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Vocal Layering/Doubling, need help and advice

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Vocal Layering/Doubling, need help and advice

Postby KevinGrem » Tue Oct 23, 2018 4:34 pm

I recently finished recording ALL the vocals for a studio album. They are recorded in the perfect form that I want them.

Yet my producer keeps demanding that I send him 3 different vocal takes so he can layer them on top of each other.

Why? I can't figure out why that would be a good idea, considering that the 1 master vocal track that I gave him is absolutely perfectly the way I want it to be. I insist he uses that. But he keeps he insisting he needs 3 of them. We can't seem to agree and I don't know what to do.

It's really frustrating me and I just came here to get some input.
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Re: Vocal Layering/Doubling, need help and advice

Postby blinddrew » Tue Oct 23, 2018 5:17 pm

Sounds like you and your producer need to sit down with your references again and really nail down what sound you're after. Bear in mind that some subtle vocal layering can do wonders in a mix, even if it sounds chorusy and phasey on its own.
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Re: Vocal Layering/Doubling, need help and advice

Postby The Elf » Tue Oct 23, 2018 5:31 pm

I love doubled vocals, so I would almost always like the option if the artist can provide it. I can imagine other producers feeling the same, so nothing wrong with him asking.

But if you don't like doubling then that's a conversation you need to instigate. It could well be that you need to look elsewhere for someone who shares your aesthetic.
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Re: Vocal Layering/Doubling, need help and advice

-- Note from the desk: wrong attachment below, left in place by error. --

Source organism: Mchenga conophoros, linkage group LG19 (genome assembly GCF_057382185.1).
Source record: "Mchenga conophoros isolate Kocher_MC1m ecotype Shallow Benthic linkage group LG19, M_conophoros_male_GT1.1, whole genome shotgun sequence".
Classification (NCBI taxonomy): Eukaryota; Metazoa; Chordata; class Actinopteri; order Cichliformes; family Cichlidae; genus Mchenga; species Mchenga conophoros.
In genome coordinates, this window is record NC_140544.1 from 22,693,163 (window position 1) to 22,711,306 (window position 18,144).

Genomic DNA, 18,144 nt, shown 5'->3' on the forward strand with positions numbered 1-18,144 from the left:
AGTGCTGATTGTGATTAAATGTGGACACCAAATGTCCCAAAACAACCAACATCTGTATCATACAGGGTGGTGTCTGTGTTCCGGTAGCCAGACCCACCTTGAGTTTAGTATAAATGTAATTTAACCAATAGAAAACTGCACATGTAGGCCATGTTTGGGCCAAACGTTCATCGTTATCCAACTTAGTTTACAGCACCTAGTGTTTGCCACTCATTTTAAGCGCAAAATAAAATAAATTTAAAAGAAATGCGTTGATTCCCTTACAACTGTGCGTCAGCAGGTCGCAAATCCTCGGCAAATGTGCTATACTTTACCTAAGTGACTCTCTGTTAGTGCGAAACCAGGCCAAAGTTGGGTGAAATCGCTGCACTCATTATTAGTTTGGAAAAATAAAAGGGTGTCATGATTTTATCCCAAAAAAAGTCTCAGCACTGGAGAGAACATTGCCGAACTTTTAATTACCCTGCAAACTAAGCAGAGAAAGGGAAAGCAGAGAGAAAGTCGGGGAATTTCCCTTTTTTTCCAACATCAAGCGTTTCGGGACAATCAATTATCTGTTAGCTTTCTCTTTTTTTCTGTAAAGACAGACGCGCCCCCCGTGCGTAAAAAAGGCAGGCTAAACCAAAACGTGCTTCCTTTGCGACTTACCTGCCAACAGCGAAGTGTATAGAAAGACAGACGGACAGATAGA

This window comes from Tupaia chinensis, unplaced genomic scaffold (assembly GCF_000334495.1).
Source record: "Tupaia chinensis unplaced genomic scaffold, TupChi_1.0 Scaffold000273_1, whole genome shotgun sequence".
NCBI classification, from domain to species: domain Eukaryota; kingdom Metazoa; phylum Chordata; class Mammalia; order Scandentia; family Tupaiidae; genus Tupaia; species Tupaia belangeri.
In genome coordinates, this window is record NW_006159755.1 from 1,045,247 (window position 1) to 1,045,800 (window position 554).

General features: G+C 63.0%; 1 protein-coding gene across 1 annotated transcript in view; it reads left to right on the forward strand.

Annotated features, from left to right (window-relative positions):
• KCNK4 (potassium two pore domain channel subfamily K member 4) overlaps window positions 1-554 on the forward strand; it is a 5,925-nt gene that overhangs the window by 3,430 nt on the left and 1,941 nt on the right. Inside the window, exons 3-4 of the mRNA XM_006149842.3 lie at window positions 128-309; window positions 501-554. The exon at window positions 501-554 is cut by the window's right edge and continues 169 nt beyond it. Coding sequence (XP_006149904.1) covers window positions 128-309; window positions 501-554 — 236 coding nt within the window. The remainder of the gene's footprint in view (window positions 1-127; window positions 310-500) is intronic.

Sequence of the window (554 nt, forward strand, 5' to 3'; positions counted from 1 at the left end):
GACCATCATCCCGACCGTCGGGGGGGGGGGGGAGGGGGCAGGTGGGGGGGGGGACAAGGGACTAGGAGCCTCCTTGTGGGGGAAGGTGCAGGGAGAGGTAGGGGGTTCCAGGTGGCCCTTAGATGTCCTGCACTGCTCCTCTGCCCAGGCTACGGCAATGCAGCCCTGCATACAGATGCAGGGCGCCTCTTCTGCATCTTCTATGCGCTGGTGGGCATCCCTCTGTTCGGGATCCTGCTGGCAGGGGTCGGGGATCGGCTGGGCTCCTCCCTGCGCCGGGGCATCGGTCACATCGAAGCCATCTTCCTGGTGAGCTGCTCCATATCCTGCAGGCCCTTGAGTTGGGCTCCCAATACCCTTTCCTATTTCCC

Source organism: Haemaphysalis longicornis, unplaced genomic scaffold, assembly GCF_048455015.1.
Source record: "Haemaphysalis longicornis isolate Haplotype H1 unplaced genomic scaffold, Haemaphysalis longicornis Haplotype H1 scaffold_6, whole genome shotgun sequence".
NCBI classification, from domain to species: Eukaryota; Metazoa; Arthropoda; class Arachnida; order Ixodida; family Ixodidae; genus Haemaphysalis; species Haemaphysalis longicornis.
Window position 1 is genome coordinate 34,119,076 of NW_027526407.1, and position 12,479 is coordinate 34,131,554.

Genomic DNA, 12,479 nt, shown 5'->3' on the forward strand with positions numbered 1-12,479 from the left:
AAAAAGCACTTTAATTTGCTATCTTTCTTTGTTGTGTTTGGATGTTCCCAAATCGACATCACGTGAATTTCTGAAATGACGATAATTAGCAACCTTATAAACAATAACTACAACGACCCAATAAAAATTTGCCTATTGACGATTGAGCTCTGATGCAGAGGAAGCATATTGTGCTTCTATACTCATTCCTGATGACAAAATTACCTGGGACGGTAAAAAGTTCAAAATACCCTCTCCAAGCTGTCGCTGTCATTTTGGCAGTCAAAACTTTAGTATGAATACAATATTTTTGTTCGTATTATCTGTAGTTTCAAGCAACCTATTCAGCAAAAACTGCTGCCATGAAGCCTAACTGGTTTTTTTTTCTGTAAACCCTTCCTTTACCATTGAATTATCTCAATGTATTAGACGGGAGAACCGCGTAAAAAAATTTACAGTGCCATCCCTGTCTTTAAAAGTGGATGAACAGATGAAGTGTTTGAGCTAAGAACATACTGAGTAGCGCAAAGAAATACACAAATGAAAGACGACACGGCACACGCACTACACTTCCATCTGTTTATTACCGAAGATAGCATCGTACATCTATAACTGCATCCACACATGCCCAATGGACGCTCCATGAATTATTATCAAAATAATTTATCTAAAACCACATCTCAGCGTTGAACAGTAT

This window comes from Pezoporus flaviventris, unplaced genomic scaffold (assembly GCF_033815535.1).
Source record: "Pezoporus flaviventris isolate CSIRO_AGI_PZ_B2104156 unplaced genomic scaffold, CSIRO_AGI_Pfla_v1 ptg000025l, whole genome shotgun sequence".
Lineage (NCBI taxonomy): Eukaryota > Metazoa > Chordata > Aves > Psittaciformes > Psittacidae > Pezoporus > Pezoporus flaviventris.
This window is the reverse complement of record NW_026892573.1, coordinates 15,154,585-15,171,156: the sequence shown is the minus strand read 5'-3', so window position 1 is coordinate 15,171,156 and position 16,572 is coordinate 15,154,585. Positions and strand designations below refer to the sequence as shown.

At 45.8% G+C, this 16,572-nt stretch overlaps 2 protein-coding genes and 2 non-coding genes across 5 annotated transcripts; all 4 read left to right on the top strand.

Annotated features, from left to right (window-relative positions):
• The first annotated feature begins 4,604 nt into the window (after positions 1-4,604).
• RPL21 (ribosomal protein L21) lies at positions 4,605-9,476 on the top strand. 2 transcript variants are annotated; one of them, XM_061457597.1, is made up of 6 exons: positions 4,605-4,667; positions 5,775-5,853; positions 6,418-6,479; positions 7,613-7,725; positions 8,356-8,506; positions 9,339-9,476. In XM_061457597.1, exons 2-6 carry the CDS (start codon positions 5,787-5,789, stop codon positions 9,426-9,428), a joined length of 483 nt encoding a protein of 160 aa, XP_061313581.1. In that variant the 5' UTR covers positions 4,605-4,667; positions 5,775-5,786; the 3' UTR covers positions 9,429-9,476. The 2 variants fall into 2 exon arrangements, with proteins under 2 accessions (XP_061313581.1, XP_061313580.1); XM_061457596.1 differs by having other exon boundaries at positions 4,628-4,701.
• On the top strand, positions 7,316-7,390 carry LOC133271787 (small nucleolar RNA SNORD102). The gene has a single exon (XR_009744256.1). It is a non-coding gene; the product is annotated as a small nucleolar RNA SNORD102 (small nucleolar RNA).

Postby The Bunk » Tue Oct 23, 2018 6:31 pm

I know there'd be a lot of "it depends" with this sort of thing, but what essentially would the producer be doing with each of the takes? Reason for asking is I've done a double-up on a cover version vocal I'm working on, mainly because there's two people singing on the original but with no harmonies. And I am getting what sounds distinctly like phasing issues, so I'm on the verge of binning the idea.
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Re: Vocal Layering/Doubling, need help and advice

Postby Bob Bickerton » Tue Oct 23, 2018 8:09 pm

I’d posit that vocal layering is largely genre dependent. I have never done it and don’t intend to, but then I’m working with folk and acoustic music with exposed lead vocal lines where minor differences in takes would be obvious and would sound phasey.

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Re: Vocal Layering/Doubling, need help and advice

Postby The Elf » Wed Oct 24, 2018 8:25 am

The whole point of doubling is to *get* that phasing between the vocals. Without it it would be pointless. Sounds gorgeous to me.

It's a fantastic effect IMHO, but it's not for everyone and it's not always appropriate.
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Re: Vocal Layering/Doubling, need help and advice

Postby Dave B » Wed Oct 24, 2018 8:27 am